Monday, April 30, 2012

My Korean Alter-Ego

Korea is weird.

As the horrifying (-ly regular) smell of what is probably puppy and cicada carcasses boiling in rotten milk and blood wafted up from the flat below, I reflected on one of my favorite quotes from The Little Prince: anything essential is invisible to the eyes.

I’ve been tutoring a woman every Monday evening the past couple of months. I can’t actually remember her name because I was too scared of mispronouncing when we first met that I forgot it just in time for our relationship to cross the line after which you look like a churl for having to ask the other person’s name. I think it’s something like Moon Sung, but that might be more indicative of my early interest in Native American naming practices than a working memory.

Actually, Moon-Sung might be my Korean alter-ego She is quiet and extremely nerdy—loves learning and reading and despite being my height and Korean-size (bones of a bird), she intimidates her coworkers. She’s a little bit twitchy and seems shy of social situations. When talking about a business trip she had to take (had to take a vacation to Singapore because she won a prize for working hard) she said she hoped she could stay away from everyone and read, but she didn’t think they’d let her.

One of my favorite mindmaps.
She also took the above quote to a place I’d never considered.

“Do you agree with this quote?” she asked.
“Yes. I love this one. I think it’s very true.” I try to speak as little as possible to give her the speaking practice. She took the bait.
“I don’t like this. I don’t like hiding my emotions. It’s important and you have to do it to live in society. When I was younger I told people what I thought, but my friends told me I can’t do that anymore. I don’t think it’s good. Do you know ‘white lie’?”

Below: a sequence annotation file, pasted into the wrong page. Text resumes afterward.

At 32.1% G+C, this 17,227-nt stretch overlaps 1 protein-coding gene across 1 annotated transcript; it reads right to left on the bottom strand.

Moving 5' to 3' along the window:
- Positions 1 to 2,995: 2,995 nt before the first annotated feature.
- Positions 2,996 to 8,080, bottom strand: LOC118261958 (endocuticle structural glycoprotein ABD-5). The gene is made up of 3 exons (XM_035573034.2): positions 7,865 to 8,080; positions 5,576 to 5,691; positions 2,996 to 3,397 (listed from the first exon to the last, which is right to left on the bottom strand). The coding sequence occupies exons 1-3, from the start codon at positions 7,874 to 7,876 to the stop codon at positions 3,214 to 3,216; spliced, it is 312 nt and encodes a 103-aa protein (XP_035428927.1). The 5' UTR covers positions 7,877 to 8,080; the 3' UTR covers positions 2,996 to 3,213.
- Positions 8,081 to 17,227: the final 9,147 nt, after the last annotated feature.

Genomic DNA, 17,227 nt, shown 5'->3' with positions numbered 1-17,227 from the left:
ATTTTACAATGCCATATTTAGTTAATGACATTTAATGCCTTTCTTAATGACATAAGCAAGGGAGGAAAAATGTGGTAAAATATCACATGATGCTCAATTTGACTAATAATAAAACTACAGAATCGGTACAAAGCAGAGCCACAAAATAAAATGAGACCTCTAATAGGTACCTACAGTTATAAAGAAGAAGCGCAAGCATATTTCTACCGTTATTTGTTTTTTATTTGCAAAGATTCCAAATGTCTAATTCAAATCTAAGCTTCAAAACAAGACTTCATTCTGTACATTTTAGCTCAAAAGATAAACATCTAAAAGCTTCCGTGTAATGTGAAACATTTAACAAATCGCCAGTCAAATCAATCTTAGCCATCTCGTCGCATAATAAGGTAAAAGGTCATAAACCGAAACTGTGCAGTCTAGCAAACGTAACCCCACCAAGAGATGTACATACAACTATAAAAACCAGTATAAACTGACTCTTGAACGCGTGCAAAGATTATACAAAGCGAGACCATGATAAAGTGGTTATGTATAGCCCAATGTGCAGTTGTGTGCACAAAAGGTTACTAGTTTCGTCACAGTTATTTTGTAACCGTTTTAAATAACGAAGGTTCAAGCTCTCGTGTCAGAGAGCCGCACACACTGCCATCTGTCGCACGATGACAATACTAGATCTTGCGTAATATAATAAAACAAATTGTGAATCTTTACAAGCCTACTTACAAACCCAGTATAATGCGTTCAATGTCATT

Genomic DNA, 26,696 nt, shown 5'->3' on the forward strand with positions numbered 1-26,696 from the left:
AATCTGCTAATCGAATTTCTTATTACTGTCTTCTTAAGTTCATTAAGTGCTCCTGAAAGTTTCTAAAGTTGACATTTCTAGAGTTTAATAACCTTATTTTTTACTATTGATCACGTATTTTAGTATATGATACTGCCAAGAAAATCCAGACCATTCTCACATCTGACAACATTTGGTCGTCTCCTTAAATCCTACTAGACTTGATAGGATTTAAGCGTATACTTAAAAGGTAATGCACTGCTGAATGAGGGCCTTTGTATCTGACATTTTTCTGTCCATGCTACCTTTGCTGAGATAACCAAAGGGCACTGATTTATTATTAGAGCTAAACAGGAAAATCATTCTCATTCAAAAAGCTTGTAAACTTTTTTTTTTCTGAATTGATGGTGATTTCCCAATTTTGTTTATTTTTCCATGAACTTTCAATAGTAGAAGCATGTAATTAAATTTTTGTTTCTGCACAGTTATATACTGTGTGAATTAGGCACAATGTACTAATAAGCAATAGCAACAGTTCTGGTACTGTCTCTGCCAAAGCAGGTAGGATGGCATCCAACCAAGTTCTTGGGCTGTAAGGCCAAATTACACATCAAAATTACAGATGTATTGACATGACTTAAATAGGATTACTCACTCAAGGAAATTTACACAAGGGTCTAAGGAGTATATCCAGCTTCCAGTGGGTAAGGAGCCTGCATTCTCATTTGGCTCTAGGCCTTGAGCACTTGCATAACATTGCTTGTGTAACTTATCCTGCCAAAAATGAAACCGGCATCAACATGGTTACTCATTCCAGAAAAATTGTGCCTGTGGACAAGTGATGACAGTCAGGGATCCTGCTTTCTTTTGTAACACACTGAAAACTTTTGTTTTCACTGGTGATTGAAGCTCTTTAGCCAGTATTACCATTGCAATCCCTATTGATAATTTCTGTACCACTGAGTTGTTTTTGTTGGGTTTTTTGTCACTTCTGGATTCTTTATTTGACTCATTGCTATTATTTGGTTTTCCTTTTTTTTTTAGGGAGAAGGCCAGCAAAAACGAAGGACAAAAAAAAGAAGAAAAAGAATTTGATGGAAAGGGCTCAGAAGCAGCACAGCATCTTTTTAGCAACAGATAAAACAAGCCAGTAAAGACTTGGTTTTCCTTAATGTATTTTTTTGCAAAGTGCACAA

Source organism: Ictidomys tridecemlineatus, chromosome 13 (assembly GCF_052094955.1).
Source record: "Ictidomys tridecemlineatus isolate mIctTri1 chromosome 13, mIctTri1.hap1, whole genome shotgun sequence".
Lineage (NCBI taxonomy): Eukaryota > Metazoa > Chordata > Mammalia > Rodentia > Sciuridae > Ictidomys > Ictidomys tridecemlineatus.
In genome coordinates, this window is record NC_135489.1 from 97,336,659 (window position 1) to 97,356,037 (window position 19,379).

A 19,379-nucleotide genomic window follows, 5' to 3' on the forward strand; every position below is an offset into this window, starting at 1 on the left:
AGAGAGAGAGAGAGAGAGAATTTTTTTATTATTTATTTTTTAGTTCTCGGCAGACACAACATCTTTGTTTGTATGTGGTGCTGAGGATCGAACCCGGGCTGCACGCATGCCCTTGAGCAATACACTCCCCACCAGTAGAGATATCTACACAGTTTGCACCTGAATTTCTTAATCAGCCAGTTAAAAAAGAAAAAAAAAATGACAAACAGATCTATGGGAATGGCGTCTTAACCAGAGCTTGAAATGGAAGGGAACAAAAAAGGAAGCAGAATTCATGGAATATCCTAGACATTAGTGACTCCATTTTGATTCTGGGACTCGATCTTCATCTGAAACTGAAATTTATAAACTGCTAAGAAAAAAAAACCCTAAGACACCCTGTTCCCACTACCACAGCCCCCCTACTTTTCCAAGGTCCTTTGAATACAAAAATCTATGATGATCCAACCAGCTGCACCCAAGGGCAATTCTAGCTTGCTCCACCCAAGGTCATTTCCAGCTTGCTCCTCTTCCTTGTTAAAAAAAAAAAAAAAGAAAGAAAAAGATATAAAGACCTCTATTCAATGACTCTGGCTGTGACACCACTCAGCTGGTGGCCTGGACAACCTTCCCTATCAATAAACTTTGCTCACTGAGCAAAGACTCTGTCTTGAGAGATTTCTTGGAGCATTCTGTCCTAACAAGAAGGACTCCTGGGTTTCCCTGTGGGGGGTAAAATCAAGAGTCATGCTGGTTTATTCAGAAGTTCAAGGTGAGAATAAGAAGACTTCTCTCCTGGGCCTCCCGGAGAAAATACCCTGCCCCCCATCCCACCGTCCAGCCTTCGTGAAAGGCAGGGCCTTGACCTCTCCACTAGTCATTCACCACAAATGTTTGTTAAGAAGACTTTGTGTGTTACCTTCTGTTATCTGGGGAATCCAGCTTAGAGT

I said I did.
“Yes. That.”
“With everyone?”
“Ye-es. I don’t like it, but you have to for society. I don’t know what others think about me; I don’t know if they don’t like me. I am very scared.”

Anything essential is invisible to the eyes.

Everything essential is invisible to the eyes here—the emotions, the individual thoughts, the I don’t give a damns. Maybe this is the hardest part about Korea for me. Like Moon-Sung, I find that kind of life very scary, unsettling. It’s stressful, keeping that mask up. In many ways, Korea reminds me of middle school—there’s a lot of pretending going on, a lot of giggling, and a lot of people become boyfriend-girlfriend just for the sake of someone to date.

I always thought that if I could do middle school over again with the self-assurance I have today, it wouldn’t have been quite so annoying. I think I was wrong. It still is annoying. I have to constantly remind myself that I’m not fat, that I’m not lower-class for wearing flip-flops, and that even if I was either of those things—it is okay. It’s still stressful and exhausting—and I’m not even bothering with the Official Face.
I worry for Koreans, sometimes. Perhaps they are all very exhausted and lonely—but how would we ever know?

That was supposed to be brief because I have three books I’m reading right now and all of them are good. If I sacrifice studying Greek (not a good idea) and sleep (possibly worse idea) I could finish one of them tonight. I find conclusions difficult to write, so...done.

(out with a fizzle)


  1. "I worry for Koreans, sometimes." That's the most poignant sentence I've read in a long time.

    And, you're studying Greek?

  2. I am. Mostly to work off some steam about what people say about women working in church ministry, but I'm also considering going to seminary and I can take the class for free here at the university I work at. I enjoy it, but like every class I've ever taken, there never seems to be enough time to study the material (as much as I want to).